“You don’t just do dry cookies,” he says. “You have to add the flavor, add the butter, add the jam. The question: ‘What is funk? What is swag?’ And taking all those different energies.” Although hip-hop is originally an American form, from a British perspective this is the genre, and the influences of British garage, grime, jungle, carnival and Caribbean music are all thrown into the pot to make it something quintessentially British .

Music is at the heart of Boy Blue’s creations, and also of their friendship. At the age of 12, Sandy was introduced to Asante at school in Ilford, East London, saying: “This man can beatbox!” At the age of 14, Asante grew a goatee to try to join the famous British garage club Twice As Nice and they both went “raving in Ilford”. Sandy, a sporty boy, only started dancing seriously when he was 18. He went to a primary class at a youth center and the teacher said he could freestyle at a show at the Hackney Empire in east London, as long as he learned the latest routine. An eleven-year-old girl taught him the routine. “That was humiliating,” he admits, but it was a revelation. “After I did that one show, everything changed: my whole focus, my whole life. I thought: what kind of feeling is this?”

Sandy began choreographing soon after, and he and Asante formed their first group, Matrix, in 1999, which morphed into Boy Blue a few years later. They always did other odd jobs: Sandy, a magnetic performer, danced in music videos, including the original video for Murder on the Dancefloor. “He didn’t tell me about it!” laughs Asante. “I thought it was too cheesy or something. You’re part of British music history, mate!” And over the years, Sandy has choreographed for FKA twigs and Rita Ora, among others, and for major brand commercials and musical theater.

Teaching was also a big part of their job. Over the past twenty years, Boy Blue has trained hundreds, if not thousands, of young people, developed an army of dancers – some of whom have become professionals themselves – and has had a huge influence on London’s street dance scene. There is an almost moral basis to Sandy’s mission, a sense of duty to the community: “If we had the keys to certain doors that we could open, why wouldn’t we open them wide?” he says.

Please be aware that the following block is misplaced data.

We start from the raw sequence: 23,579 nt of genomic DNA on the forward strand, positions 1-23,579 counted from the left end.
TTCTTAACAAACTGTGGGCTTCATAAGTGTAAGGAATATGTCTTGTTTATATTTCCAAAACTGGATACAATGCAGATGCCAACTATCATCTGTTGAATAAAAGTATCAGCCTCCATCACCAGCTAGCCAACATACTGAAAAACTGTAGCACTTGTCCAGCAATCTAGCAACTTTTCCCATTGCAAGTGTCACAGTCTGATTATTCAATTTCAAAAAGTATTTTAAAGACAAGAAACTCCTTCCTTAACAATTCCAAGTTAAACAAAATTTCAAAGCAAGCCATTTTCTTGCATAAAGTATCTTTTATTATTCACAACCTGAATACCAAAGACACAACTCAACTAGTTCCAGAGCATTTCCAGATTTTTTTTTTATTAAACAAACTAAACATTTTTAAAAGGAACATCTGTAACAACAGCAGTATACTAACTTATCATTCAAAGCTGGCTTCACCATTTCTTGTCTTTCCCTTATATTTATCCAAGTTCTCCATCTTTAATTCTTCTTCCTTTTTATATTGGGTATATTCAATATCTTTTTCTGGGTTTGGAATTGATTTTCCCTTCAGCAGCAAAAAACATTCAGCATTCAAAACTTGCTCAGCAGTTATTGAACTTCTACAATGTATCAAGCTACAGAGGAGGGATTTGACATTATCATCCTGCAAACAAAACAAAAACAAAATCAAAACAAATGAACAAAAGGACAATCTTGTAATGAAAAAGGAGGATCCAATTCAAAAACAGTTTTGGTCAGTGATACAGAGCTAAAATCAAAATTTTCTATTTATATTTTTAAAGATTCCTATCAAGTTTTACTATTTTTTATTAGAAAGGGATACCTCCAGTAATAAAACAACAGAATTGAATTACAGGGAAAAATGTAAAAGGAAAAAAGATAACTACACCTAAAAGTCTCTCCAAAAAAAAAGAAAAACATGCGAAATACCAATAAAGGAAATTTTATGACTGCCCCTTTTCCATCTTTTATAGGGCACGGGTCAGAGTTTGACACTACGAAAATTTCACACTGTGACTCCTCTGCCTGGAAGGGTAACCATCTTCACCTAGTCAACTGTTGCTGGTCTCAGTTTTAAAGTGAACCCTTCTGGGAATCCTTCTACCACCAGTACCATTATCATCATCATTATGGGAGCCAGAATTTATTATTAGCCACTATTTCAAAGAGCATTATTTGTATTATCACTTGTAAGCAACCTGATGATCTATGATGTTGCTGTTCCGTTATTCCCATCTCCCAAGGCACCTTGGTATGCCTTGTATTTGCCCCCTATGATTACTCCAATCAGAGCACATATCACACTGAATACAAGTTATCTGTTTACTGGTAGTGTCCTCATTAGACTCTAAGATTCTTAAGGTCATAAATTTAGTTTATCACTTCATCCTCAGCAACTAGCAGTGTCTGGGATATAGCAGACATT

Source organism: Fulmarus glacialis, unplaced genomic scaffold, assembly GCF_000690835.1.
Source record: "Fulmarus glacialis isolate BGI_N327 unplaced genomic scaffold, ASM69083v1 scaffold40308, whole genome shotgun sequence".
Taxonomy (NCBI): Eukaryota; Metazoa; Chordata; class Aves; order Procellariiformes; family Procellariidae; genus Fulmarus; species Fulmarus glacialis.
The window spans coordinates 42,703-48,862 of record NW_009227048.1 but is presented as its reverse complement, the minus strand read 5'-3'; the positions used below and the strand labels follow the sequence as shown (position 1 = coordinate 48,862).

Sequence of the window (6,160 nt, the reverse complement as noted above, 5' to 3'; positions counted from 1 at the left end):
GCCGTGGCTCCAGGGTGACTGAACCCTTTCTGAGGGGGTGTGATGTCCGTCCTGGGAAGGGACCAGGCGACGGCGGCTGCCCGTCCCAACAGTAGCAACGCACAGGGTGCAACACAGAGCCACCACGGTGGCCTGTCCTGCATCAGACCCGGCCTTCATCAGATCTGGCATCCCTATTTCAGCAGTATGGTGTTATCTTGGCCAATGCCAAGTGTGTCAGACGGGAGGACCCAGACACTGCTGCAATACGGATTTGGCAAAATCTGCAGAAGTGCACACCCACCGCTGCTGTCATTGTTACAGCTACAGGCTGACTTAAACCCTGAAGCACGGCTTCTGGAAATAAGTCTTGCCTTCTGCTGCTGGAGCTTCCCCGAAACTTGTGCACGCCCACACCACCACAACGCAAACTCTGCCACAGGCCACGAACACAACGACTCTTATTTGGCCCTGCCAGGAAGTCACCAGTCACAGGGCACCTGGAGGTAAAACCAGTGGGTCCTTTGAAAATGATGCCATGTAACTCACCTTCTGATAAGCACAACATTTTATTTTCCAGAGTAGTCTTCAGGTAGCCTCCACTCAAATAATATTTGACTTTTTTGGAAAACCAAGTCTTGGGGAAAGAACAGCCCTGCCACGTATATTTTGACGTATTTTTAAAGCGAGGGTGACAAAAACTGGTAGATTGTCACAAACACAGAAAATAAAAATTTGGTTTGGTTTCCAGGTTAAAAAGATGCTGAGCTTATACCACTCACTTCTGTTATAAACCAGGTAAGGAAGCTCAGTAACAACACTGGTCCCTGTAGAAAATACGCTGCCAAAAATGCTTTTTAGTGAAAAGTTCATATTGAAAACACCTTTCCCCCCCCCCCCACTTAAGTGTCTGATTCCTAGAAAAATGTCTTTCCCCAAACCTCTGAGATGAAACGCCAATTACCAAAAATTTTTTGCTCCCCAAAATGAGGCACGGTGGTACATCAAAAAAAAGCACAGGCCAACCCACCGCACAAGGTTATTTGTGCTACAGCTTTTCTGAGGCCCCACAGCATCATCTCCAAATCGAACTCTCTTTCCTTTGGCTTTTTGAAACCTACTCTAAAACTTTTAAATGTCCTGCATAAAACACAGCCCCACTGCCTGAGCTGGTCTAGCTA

Unlike when Sandy and Asante were young and traveled miles around London to learn from other dancers, now the teenagers who come to the classes have seen it all on YouTube and TikTok. And while they can film their 30-second routines on camera, they have no stamina, Sandy and Asante say. Here their students also learn to be athletes. “We train them to perfection,” Hackett says. There is warmth and humor, but Sandy treats everyone like a professional. “I’m not trying to feed your ego, I’m trying to feed your mentality, your creativity,” he says. And the dancers go there.

There’s a lot to come for Sandy and Asante. Later this year they will be guest artistic directors of the National Youth Dance Company. In addition to Cycles, some of Boy Blue’s youth dancers are performing at the Brighton festival in May and there are other things in the pipeline that they can’t talk about. Asante is also busy outside the company. Last year he wrote TV scores for Netflix’s African Queens and Criminal Record starring Peter Capaldi and Cush Jumbo, and he is about to start work on Jamie Lloyd’s Romeo and Juliet, starring Tom Holland. He tells me that rapper Ghetts recently called him about a collaboration, but he just hasn’t had the time.

However, you really understand the feeling that this is for the couple, the Sundays you spend teaching – “Entertainment, education, enlightenment” is Boy Blue’s motto – are just as important as all the other top hobbies. “It’s extremely satisfying to see other people blossom and grow,” says Sandy. “It is beautiful.”

Boy Blue’s Cycles is at the Barbican theatreLondon, 30th of April until May 4.